If your budgetary planning process hasn’t evolved over time, you may still be working with a manual, time-intensive process each year that inspires resignation and dread from planners and line managers alike. To adjust for accelerating technological and market forces, you may want to transform this yearly low-return exercise into a rolling forecast that truly helps your company effectively plan and measure performance.
Also known as continuous planning, rolling forecasting may be the biggest trend in financial planning and analysis in the last five to ten years. For companies who can’t execute continuous planning, the biggest impediments are often time and cost. Current manual planning processes and tools don’t support quick and easy incremental adjustments, only complete “rebuilds” that require too many hours to tackle more than once a year.
Cost, then, comes into play when organizations realize that a specialized planning solution may be needed to accomplish rolling forecasting. However, incremental improvements to existing processes and tools may be a faster and more realistic approach than an expensive technology solution, big-bang implementation, and completely new process for managers and planners.
Big Solutions, Big Costs? Not Necessarily
To achieve continuous planning, big companies often invest in dedicated enterprise resource planning (ERP) planning solutions like Oracle Hyperion Financial Management (HFM) and SAP Business Planning and Consolidation (BPC), as well as dedicated teams for managing those systems and related processes. These solutions offer sophisticated process automation and planning capabilities, but can be too complex, costly, and risky for small and medium-sized enterprises (SMEs).
The majority of companies still use Microsoft Excel for part of their planning process. However, if your Excel planning model isn’t directly linked to ERP system data, you have a manual process that’s too cumbersome for monthly forecasts. Accuracy is also a concern, as spreadsheet data may have been extracted from your ERP system at different times, introducing version control errors.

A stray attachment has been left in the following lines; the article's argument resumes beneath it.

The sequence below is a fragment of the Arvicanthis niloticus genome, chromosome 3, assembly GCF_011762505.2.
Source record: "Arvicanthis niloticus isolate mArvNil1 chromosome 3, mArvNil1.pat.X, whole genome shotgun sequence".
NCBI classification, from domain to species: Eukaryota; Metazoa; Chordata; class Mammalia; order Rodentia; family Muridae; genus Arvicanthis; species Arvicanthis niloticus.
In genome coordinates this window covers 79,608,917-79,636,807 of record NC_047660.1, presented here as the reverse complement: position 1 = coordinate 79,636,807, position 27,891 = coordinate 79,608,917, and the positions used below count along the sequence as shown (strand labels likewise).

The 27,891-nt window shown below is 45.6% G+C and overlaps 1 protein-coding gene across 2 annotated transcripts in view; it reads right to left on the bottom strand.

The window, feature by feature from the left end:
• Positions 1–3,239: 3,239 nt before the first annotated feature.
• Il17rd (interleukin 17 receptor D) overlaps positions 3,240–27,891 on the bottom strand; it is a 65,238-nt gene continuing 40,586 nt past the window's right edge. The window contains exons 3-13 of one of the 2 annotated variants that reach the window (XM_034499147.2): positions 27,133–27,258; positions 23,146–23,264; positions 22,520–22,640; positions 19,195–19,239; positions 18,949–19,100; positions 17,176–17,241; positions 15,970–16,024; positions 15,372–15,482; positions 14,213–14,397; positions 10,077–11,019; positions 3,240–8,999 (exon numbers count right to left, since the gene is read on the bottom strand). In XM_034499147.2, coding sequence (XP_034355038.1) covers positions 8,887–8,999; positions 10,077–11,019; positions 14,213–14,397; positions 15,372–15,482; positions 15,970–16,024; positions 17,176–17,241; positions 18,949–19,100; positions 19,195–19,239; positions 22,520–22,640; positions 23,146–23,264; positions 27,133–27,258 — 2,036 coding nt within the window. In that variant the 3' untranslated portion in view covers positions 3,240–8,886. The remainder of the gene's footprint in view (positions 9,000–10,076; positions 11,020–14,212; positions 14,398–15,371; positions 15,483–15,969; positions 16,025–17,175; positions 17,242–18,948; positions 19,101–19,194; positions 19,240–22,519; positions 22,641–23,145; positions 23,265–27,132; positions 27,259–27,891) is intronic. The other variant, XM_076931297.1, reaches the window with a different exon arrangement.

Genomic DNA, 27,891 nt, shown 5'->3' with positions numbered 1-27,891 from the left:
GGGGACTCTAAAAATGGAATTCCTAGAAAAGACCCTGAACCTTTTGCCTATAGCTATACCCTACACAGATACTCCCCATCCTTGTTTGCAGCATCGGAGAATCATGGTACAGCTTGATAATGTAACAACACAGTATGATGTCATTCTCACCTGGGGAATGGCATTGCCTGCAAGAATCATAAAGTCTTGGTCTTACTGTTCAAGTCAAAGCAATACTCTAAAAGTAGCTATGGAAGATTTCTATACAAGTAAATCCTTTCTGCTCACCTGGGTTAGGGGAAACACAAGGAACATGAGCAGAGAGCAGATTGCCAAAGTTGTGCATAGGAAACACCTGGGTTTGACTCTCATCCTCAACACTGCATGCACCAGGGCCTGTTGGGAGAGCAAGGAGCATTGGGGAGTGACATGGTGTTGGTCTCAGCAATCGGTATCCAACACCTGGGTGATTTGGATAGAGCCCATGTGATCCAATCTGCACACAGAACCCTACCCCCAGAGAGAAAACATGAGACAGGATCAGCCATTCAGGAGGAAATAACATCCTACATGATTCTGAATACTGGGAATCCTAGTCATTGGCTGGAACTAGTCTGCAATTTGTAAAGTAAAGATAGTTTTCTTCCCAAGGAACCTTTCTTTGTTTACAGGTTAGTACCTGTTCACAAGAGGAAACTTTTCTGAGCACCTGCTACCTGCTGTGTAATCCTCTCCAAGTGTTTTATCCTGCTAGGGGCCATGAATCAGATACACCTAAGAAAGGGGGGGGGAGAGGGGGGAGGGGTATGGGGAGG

Manual Excel processes are difficult to accelerate and scale, and this leads to stagnation in your planning processes and capabilities. Because producing a budget from the bottom up can’t be done efficiently, you may regress to simply trending last year’s budget via a top-down approach.
Alternatively, Excel planning add-ins offer cost and functional advantages that especially appeal to SMEs. By integrating planning functionality into an Excel interface that directly links to your central database, these add-ins let you gradually step toward automation and real-time modeling as opposed to an expensive big-bang planning solution implementation. Real-time integration with the ERP system eliminates manual historical data collection steps, supports refreshable planning models, and automates uploading of Excel-based planning back into the ERP system, all of which support rolling forecasts.
Small Steps to Substantial Benefits
If you do choose an Excel add-in that integrates to your ERP system, here are three steps that can make the journey to rolling forecasts a smooth one by expediting the project while providing a fast return on investment:
- Conduct a current state assessment of your planning process
- Create current process mapping with data inflows and outflows, as well as roles and responsibilities.
- Document where and how Excel is used.
- Identify process gaps and inefficiencies.
- Identify key stakeholders and champions for the transition to rolling forecasts.
- Create process mapping for the desired future state.
- Prepare a cost element and account structure for planning
- Modify your existing hierarchy for both financial and managerial reporting, or
- Create an alternate hierarchy specifically for planning and management reporting.
- Integrate your current Excel planning framework with live ERP bi-directional data using Excel add-ins
- Use existing templates and models and incrementally tweak them for quick results and ongoing improvements.
Following these steps, you could achieve modest improvements every month for the next six months, significantly improving your forecasting capability before the next annual planning cycle starts, and in bite-sized pieces for managers to easily digest.
Continuous planning is a much more useful measure of performance management when compared with annual budgeting. Annual budgets are still valuable and necessary in terms of cost control, but can be grossly misused as a performance benchmark, assuming a change in market conditions or strategy during the twelve months the budget is in force. In contrast, providing your managers the opportunity to reflect and re-organize plans each month provides a true measuring stick for performance evaluation and improvement.
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